The US embassy in Beijing has taken over consulate services in eastern China after the departure of some of its personnel in Shanghai because of a weeks-long lockdown. The embassy said on Monday that it had reorganised operations to ensure they could help the affected American citizens. “We have assembled a team based in Beijing to supplement the surge in demand for urgent citizen services and now have 80 officers working together to support the more than 40,000 American citizens in the Shanghai consular district alone,” the embassy said. (https://finance.yahoo.com/news/us-embassy-extends-services-covid-093000442.html) The consular district covers Shanghai and the provinces of Anhui, Jiangsu and Zhejiang. The embassy said it was offering advice to American citizens who were having trouble leaving Shanghai and getting food and medical care in the lockdown. The mission suggested that Americans contact the embassy about confirmed flights or other urgent matters, and contact neighbourhood committees for food delivery or bulk orders, warning that deliveries may be delayed and limited.

Newsline: US envoy for North Korea pledges to sustain ‘joint deterrence’ with South Korea

The US envoy for North Korea said Seoul and Washington have agreed to maintain the “strongest possible joint deterrence” amid rising missile and nuclear threats from Pyongyang as the two countries sat down for talks in the capital of South Korea on Monday. Washington will act “responsible and decisively” in its response to the “escalatory actions” as North Korea flexes its artillery muscle in display of test missile launches towards Seoul and Tokyo, sparking concerns that Pyongyang is bracing to resume nuclear testing of weapons. The two officials, US special representative Sung Kim and his deputy Jun Pak, met with South Korean officials, including nuclear envoy Noh Kyu-duk, on Monday as the former kickstarted their five-day visit in Seoul on Monday. As the talks began, Mr Sung said that his latest visit to North Korea’s neighbour and adversary was an “indication of our determination and commitment to maintain the closest possible coordination” between the allies amid developments in the North. (https://news.yahoo.com/us-envoy-north-korea-says-093716169.html) The high-level talks between Washington and South Korea come at the time of a nine-day annual joint military drill by the troops of both countries. The joint drills have been condemned by North Korea, calling it rehearsals for war despite them being scaled back in recent years during efforts to get Pyongyang on the table for talks for diplomacy route.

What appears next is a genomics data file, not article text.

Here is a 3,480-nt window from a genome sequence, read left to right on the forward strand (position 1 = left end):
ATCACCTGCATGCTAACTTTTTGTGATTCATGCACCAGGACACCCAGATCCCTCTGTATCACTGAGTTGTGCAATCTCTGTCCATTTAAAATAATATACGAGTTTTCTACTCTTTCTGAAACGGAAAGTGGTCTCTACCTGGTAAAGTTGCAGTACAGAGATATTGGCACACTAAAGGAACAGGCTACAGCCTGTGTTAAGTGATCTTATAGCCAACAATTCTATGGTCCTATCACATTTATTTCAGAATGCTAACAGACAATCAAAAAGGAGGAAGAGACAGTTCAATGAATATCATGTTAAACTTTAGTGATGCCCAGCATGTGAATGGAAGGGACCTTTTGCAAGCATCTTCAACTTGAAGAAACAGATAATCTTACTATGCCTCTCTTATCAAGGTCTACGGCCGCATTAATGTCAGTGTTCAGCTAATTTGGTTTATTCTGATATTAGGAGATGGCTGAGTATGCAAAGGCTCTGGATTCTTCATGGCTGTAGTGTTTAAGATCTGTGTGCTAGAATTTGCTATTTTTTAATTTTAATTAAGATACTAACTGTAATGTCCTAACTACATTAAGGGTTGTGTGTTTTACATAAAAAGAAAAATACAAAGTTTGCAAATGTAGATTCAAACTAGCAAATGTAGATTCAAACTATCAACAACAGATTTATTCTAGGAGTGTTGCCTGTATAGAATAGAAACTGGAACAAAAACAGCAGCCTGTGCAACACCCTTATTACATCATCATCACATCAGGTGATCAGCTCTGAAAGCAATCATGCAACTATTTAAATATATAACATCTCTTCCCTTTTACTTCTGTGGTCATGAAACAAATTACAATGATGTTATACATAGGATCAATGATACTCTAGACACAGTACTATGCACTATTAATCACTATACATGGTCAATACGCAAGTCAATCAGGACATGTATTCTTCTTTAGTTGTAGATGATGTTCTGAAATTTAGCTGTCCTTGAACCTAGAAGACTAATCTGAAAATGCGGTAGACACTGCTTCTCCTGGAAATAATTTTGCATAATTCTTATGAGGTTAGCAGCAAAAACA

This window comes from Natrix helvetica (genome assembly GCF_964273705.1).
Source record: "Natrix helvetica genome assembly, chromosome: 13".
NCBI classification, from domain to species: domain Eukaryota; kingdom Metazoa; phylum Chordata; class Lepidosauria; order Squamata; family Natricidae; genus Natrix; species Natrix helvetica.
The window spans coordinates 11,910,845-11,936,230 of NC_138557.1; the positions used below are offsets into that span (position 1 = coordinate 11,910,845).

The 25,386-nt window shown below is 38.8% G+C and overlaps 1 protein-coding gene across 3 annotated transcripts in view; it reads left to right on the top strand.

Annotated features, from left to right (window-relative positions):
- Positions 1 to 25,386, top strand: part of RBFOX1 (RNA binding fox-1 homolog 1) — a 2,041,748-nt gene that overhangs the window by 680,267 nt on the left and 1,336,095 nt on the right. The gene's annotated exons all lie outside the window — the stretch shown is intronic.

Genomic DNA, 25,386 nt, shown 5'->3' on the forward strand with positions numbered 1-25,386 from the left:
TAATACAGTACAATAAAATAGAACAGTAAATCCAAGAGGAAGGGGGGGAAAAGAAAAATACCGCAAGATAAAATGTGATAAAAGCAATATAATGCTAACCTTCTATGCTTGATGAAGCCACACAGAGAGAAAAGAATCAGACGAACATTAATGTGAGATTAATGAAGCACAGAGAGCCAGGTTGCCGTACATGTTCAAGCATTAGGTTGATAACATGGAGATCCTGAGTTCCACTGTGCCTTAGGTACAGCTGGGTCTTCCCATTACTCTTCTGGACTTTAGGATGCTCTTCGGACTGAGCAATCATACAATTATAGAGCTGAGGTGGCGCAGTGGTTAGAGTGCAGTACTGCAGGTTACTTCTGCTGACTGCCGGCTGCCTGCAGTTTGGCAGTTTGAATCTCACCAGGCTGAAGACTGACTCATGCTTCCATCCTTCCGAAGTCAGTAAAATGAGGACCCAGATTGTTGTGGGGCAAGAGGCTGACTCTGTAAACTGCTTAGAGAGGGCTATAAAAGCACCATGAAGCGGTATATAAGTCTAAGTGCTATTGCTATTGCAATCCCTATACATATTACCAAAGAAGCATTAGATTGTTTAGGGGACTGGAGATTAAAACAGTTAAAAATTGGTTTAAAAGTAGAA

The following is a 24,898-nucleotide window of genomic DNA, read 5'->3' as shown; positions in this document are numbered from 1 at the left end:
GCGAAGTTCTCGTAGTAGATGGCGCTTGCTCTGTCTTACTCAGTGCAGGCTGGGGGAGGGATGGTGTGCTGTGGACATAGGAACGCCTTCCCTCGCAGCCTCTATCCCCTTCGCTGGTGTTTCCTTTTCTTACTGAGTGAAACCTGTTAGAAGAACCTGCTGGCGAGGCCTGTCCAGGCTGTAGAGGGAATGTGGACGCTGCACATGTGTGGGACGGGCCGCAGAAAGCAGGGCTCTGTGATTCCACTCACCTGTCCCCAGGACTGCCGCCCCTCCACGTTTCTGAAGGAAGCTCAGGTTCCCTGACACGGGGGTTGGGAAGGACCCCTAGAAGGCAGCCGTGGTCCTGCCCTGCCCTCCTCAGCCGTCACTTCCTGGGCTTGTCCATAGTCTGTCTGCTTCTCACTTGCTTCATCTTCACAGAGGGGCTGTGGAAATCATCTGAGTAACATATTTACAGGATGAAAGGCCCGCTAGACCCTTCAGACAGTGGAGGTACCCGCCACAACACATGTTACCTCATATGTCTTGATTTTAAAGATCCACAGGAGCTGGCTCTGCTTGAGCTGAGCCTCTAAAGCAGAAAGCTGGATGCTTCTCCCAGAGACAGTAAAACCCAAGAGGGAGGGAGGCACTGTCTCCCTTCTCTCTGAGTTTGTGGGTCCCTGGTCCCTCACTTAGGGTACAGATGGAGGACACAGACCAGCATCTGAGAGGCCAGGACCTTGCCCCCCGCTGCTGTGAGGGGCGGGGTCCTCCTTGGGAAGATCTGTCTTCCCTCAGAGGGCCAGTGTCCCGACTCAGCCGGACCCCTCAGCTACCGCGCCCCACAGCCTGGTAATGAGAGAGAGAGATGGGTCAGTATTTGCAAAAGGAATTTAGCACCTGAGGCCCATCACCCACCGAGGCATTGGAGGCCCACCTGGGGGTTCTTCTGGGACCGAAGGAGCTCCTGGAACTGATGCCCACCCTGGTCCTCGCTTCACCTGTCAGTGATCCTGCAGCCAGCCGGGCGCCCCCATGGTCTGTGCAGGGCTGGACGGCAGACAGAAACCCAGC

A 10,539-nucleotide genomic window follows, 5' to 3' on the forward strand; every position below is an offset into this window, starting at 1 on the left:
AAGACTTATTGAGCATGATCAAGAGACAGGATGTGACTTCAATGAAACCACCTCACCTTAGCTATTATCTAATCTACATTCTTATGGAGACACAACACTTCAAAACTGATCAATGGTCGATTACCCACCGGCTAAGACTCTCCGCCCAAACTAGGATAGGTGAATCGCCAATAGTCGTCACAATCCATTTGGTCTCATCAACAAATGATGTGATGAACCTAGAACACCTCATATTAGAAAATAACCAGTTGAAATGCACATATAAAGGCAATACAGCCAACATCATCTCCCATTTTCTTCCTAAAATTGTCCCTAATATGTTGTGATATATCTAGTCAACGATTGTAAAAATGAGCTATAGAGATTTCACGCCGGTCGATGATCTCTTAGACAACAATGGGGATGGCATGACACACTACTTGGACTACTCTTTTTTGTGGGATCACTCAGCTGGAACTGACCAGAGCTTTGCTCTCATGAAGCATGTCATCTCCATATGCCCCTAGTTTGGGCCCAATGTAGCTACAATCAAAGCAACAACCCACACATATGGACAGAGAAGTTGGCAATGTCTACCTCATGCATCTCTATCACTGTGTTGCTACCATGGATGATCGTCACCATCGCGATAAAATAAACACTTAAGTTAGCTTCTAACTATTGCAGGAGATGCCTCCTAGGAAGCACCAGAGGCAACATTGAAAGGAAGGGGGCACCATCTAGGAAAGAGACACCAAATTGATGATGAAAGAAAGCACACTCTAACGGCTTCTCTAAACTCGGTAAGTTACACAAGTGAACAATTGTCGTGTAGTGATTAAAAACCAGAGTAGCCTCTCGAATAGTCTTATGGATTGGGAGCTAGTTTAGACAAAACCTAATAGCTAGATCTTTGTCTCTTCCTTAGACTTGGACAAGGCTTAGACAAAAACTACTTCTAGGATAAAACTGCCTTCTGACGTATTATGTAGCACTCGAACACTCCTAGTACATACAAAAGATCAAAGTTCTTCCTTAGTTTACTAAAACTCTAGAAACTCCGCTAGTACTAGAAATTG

Newsline: The Russian ambassador is Washington’s least popular man